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Ascension Island/Bermuda/St. Helena/Tristan da Cunha/United Kingdom: Convention on Women Extended to Overseas Territories

(May 10, 2017) The Government of the United Kingdom recently extended the Convention on the Elimination of All Forms of Discrimination Against Women to some of its overseas territories, namely Ascension Island, Bermuda, St. Helena, and Tristan da Cunha. (Convention on the Elimination of All Forms of Discrimination Against Women, opened for signature Mar. 1, 1980, entered into force Sept. 3, 1981, 1249 U.N.T.S. 13 United Nations Office of the High Commissioner for Human Rights website.)  This extension provides international protections against discrimination to over 35,000 women in these jurisdictions. (Press Release, Foreign & Commonwealth Office et al., UK Extends Women’s Rights Protections to Bermuda and St Helena (Mar. 16, 2017).)

The Treaty defines the nature of discrimination against women is and provides a bill of rights for women and a framework for addressing gender inequality.  The overseas territories to which the Treaty has been extended must ensure that women’s rights are protected by adopting such measures providing equal rights for women to enter contracts, purchase property, and receive education, and stopping trafficking and the exploitation of women in prostitution.  (UK Extends Women’s Rights Protections to Bermuda and St Helena, supra.) 

The Treaty Extension Process 

Overseas territories of the UK do not have the ability to become parties to a treaty without express authorization from the UK government.  (Guidelines on Extension of Treaties to Overseas Territories, Foreign and Commonwealth Office website (Mar. 19, 2013).)  Instead, the UK enters into treaties in accordance with its constitutional conventions and laws and has the authority to extend treaties that it has signed to its overseas territories.  (Sir William R. Anson, II The Law and Custom of the Constitution, 131 Pt. II (4th ed. 1935); R v. Earl of Danby, 2 Show 335 (1685); and House of Commons, Second Report: Parliamentary Scrutiny of Treaties, 1999-2000, HC 210.)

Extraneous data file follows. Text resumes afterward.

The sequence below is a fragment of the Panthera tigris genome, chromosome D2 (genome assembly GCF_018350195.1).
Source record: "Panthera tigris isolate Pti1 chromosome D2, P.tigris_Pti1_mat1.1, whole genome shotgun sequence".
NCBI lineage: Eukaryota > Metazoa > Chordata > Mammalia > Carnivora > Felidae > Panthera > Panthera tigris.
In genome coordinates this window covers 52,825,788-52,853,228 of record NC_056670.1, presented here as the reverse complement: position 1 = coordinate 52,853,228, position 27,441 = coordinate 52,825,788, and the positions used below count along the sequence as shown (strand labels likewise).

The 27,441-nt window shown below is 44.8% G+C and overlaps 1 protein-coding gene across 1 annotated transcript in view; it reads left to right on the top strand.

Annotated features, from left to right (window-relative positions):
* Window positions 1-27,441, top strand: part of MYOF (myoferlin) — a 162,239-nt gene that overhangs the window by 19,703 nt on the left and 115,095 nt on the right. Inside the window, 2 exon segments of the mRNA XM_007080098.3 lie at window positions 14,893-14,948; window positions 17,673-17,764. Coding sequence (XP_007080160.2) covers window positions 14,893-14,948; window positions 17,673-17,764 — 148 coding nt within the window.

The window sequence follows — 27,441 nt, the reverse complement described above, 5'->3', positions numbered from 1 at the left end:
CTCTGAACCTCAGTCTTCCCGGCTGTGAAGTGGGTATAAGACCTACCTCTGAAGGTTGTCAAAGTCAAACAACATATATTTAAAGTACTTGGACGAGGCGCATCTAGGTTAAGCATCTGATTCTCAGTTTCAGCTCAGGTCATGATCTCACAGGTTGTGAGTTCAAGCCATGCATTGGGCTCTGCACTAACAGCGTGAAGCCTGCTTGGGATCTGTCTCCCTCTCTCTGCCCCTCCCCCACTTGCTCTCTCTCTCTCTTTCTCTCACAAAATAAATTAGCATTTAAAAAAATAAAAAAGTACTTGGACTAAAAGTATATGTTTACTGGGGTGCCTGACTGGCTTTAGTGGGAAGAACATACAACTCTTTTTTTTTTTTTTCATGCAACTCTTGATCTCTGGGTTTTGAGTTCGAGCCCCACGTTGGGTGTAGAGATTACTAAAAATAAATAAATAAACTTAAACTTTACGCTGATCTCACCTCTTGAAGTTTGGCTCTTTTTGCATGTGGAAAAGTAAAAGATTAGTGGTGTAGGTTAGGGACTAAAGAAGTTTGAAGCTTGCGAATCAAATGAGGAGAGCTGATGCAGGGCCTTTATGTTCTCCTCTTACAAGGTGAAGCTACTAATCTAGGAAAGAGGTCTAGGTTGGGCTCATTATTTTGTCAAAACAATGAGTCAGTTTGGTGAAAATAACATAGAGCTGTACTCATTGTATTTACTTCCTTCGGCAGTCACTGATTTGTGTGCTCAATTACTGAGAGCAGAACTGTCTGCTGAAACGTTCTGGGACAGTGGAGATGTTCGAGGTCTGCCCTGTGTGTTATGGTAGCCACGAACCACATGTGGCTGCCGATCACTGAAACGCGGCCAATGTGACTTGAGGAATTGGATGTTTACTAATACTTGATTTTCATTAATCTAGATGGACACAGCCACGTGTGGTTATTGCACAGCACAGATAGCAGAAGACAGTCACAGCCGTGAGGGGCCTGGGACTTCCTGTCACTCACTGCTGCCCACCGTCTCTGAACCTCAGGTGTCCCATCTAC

The UK Parliament consults with the governments of British overseas territories during the negotiation of a treaty, or if accession to or the extension of a treaty is being considered. The UK government has stated that its “practice [is] to provide information on any consultation with the Overseas Territories and/or Crown Dependencies in the Explanatory Memorandum.”  (MINISTRY OF JUSTICE, et al., THE GOVERNANCE OF BRITAIN WAR POWERS AND TREATIES: LIMITING EXECUTIVE POWERS, 2007-8, Cm. 7239, ¶ 129.)

The UK cannot compel overseas territories to have a treaty extended to them. Instead, it encourages them to request a treaty be extended to them at the same time the UK enters into it or shortly afterwards.  For treaties that involve international human rights, the UK government has stated that its “long-standing practice in this area is to encourage the Territories to agree to the extension of UN human rights conventions that the UK has ratified, but to extend these to the Territories only when they are ready to apply them.”  (FOREIGN AND COMMONWEALTH OFFICE (FCO), THE OVERSEAS TERRITORIES: SECURITY, SUCCESS AND SUSTAINABILITY, 2011-2012, Cm. 8374 at 53.)   

The FCO provides advice to the overseas territory as to how urgent it is that the treaty be extended to them and about the process.   The relevant UK government department responsible for negotiating the treaty is also responsible for working with the overseas territories to ensure that these jurisdictions will be compliant with any obligations imposed by the treaty and that they have any national laws in place that might be required. (Extension of Treaties to Overseas Territories, GOV.UK (last visited May 10, 2017).)

The Responsibility for Treaty Obligations

While the UK government acts on the international level for overseas territories, the local governments of these territories have a duty to ensure national legislation complies with and meets any obligations imposed by an extended treaty. (Id. at 53.)  It is important to the UK that any overseas territory that has a treaty extended to it is able to meet the obligations imposed, as

The UK is responsible under international law for the due performance of treaty obligations undertaken in respect of the Territories. The UK must make sure not only that a Territory is willing to accept particular treaty obligations, but also that those obligations can be fulfilled by the Territory. If they cannot, the UK bears ultimate responsibility. (Id. at 2.)